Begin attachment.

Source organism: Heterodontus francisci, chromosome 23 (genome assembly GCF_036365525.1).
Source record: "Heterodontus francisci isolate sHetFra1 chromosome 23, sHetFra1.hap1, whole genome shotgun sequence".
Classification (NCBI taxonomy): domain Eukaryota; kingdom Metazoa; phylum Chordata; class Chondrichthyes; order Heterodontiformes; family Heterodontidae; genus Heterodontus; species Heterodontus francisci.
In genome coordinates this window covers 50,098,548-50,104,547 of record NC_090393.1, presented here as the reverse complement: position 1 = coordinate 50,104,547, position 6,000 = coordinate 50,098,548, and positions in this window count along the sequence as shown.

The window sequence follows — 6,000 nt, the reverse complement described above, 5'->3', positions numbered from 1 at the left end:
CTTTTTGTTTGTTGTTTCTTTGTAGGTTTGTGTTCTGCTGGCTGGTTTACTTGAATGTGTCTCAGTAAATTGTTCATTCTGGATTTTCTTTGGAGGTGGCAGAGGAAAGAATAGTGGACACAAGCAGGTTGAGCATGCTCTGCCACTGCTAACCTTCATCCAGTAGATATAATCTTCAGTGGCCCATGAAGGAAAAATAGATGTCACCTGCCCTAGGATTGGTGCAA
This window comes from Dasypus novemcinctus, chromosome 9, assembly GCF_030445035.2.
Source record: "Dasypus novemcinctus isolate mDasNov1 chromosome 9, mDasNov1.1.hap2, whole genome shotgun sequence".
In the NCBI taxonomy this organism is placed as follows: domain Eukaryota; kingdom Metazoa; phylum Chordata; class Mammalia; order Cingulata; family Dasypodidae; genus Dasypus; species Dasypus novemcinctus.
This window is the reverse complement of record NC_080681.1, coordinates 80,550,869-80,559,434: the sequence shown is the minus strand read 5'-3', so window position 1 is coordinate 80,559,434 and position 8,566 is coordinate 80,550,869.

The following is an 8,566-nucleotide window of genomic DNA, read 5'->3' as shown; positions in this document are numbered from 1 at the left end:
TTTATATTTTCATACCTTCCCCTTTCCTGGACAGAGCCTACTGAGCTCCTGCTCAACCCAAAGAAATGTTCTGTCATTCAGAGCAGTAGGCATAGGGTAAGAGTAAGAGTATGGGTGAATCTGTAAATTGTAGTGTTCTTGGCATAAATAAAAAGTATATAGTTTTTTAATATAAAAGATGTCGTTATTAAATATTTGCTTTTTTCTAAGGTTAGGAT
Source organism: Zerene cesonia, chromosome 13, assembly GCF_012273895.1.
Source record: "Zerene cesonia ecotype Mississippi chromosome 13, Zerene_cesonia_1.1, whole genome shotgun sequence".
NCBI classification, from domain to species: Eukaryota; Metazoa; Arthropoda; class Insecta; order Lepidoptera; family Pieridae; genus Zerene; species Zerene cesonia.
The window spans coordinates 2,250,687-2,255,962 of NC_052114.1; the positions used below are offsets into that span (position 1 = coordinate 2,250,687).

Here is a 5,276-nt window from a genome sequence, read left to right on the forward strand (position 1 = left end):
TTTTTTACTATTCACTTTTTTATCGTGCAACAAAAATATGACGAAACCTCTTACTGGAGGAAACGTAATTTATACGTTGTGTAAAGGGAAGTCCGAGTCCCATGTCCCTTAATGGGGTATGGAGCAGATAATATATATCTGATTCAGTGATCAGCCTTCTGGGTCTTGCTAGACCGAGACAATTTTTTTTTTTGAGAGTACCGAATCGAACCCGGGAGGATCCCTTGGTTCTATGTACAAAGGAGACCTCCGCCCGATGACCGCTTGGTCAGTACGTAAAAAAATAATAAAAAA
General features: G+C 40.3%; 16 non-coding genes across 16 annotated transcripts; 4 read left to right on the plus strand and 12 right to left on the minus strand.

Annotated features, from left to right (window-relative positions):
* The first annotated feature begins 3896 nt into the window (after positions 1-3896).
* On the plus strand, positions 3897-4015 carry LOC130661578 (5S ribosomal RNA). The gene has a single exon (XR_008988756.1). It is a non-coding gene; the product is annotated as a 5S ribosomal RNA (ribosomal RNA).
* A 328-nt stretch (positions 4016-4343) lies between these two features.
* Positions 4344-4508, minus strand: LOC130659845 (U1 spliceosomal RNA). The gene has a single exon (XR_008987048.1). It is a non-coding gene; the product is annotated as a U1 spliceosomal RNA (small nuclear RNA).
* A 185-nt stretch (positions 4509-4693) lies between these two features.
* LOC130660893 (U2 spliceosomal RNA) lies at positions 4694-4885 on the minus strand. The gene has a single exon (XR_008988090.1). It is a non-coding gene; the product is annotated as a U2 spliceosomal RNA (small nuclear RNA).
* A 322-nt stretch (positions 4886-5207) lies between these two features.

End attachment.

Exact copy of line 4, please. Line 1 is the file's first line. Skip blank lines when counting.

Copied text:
In genome coordinates this window covers 50,098,548-50,104,547 of record NC_090393.1, presented here as the reverse complement: position 1 = coordinate 50,104,547, position 6,000 = coordinate 50,098,548, and positions in this window count along the sequence as shown.